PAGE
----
Posted by Joe Goss

Reason and Faith on the 500th Anniversary of the Reformation

Central College, Pella Iowa, October 13-14, 2017

Save the Date

We kindly ask that you save the date for our fall conference entitled “Reason and Faith on the 500th Anniversary of the Reformation,” which will take place October 13-14, 2017 on the Central College campus in Pella, Iowa. This conference brings together five keynote speakers from a variety of Christian denominations, both Protestant and Catholic, in order to discuss the relation of reason and faith as it is understood in both the academy and Church over the past five hundred years.

  • John Baxter (Dalhousie University — Halifax, Nova Scotia)
  • Christina Bieber Lake (Wheaton College — Wheaton, IL )
  • Jennifer Hockenberry Dragseth (Mt. Mary University — Milwaukee, WI)
  • Douglas Kries (Gonzaga University — Spokane, WA)
  • Albert Wolters (Redeemer University College — Ancaster, Ontario)

In April 2017 watch for a “call for papers” for those interested in presenting at the conference.

For more information, visit the Conference Website or contact directors Terry Kleven or Mark Thomas.

Posted by Joe Goss

Call for applications: Teaching Christian Intellectual Tradition Summer Institute on “Virgil and the Modern Christian Imagination”

Virgil and the Modern Christian Imagination

July 9-14, 2017

Samford University’s Teaching the Christian Intellectual Tradition Project seeks to promote a national conversation about the place of the Christian intellectual tradition in higher education. In particular, it is interested in helping faculty from across the disciplines to develop effective strategies for teaching this tradition, cultivating younger scholars who are still mastering their craft while providing opportunities for more experienced faculty to explore and experiment with new pedagogies. Under the leadership of the University Fellows Program and in partnership with local and national organizations, the TCIT Project hosts conferences, seminars, speakers and roundtables throughout the year, including a biennial national conference and a biennial residential summer institute.

The 2017 TCIT Summer Institute is on the theme, Virgil and the Modern Christian Imagination, led Dr. Bryan Johnson (Director & Professor, University Fellows), Dr. Christopher Metress (University Professor), and Dr. Shannon Flynt (Assistant Professor of Classics).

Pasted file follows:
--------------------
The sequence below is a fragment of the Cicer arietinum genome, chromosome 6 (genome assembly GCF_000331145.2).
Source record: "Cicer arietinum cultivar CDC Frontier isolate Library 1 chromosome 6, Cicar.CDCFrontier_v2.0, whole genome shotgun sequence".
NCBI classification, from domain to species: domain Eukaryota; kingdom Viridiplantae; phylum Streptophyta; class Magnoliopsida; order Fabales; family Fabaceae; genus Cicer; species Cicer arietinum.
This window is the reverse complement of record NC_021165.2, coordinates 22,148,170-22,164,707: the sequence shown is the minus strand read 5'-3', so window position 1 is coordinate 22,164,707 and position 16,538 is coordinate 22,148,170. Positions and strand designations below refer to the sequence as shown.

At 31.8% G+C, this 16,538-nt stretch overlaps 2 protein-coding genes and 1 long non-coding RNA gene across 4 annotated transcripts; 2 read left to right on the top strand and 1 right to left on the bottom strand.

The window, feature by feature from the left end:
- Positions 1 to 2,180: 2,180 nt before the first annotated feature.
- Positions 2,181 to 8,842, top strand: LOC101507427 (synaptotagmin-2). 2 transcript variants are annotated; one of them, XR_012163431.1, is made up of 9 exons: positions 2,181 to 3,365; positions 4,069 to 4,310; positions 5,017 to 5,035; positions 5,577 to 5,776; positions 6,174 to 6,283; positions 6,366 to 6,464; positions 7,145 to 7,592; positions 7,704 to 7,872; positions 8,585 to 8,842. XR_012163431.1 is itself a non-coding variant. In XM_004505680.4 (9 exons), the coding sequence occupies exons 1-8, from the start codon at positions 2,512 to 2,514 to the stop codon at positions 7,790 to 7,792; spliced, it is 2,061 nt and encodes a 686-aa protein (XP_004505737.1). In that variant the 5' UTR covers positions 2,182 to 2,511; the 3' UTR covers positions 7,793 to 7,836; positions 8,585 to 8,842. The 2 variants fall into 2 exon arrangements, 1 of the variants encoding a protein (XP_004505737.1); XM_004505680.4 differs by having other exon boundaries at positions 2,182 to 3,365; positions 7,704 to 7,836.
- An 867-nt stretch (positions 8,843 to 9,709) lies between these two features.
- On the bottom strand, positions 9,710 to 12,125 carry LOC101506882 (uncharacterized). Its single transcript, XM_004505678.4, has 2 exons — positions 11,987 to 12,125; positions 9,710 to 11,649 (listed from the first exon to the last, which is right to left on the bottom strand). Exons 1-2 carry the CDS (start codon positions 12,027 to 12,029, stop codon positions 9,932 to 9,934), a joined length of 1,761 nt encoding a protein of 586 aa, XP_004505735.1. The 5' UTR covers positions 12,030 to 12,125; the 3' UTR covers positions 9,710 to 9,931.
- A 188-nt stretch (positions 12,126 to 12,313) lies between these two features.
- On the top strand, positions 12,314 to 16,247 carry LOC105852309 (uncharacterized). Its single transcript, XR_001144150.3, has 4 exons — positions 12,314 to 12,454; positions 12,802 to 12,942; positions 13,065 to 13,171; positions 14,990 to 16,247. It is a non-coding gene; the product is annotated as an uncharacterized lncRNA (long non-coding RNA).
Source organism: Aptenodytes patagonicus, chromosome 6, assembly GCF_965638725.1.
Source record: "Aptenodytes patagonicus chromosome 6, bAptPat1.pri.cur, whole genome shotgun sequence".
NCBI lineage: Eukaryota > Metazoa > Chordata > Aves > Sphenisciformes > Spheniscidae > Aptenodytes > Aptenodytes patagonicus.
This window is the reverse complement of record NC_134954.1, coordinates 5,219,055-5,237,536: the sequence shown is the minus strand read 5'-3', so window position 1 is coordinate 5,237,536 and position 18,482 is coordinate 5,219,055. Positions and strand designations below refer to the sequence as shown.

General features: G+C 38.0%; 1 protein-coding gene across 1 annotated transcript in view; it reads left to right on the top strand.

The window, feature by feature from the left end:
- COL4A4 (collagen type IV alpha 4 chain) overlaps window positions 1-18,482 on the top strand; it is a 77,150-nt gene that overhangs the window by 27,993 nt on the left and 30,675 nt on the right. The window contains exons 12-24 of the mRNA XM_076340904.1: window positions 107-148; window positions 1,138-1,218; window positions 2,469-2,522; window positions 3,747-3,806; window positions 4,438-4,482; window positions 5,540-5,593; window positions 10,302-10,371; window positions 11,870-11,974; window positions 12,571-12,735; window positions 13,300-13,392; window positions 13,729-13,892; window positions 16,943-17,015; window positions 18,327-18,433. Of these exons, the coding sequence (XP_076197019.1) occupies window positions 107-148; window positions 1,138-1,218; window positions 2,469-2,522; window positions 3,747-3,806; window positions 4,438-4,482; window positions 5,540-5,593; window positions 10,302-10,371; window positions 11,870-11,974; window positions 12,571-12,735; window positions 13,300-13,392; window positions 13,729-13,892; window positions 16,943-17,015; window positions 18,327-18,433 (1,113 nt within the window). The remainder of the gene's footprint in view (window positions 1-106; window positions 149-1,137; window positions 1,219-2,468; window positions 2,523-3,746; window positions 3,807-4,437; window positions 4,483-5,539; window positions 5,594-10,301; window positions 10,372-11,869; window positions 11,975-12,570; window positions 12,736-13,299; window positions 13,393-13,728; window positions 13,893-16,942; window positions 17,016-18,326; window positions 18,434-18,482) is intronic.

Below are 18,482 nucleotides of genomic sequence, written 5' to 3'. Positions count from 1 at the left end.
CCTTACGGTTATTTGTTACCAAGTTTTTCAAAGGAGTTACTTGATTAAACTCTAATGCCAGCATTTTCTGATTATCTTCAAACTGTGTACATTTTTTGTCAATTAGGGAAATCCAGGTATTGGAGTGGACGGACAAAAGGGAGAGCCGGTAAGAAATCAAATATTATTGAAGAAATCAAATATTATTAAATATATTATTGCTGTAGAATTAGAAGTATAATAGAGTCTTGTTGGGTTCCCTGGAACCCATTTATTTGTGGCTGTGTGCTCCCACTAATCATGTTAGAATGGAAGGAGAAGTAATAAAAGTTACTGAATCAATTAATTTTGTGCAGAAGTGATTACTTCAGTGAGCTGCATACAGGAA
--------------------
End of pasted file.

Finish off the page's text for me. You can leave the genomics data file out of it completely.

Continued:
In “What is a Classic?” (1944), T.S. Eliot boldly claimed that Virgil stands “at the centre of European civilization, in a position which no other poet can share or usurp.” For Eliot, the “great ghost who guided Dante’s pilgrimage” and “led Europe towards the Christian culture which he could never know” should always guide the West because he produced not just a “universal classic,” but the “classic of all Europe.”

“Virgil and the Modern Christian Imagination” will provide faculty from across the disciplines the opportunity to explore the influence of Virgil on twentieth-century Christian poets and intellectuals, and to discuss strategies for teaching that influence to today’s undergraduates. Designed primarily for non-specialists, the seminar will open with a discussion of the Eclogues, the Georgics, and the Aeneid, and then turn to twentieth-century writers indebted to Virgil, including, but not limited to, Eliot, Haecker, Tate, Auden, Radnóti, Heaney, and Boland.

Hosted by the University Fellows Program at Samford University, these summer seminars place great value on collegiality and collaboration, combining intellectual rigor with southern hospitality. The seminar welcomes a mix of early-, mid-, and late-career faculty, and seeks to build lasting relationships that will promote teaching excellence and enrich our students’ understanding of the Christian Intellectual Tradition.

Thanks to a generous grant from the Hull Fund for Christian Scholarship, registration for the seminar is $50. Participants are responsible for the cost of their travel to and from campus, with housing, meals, course materials, and off-campus excursions covered by the University Fellows Program.

To apply, please send a short c.v. (2-3 pages) and a 250-word statement of interest to Dr. Bryan Johnson at bmjohnso@samford.edu. Both documents should be sent as attachments, and the statement of interest should discuss how this seminar is important to your professional development.

Space is limited, and the deadline is May 1, 2017. All applicants will be notified by May 15.

Posted by Joe Creech

%d bloggers like this: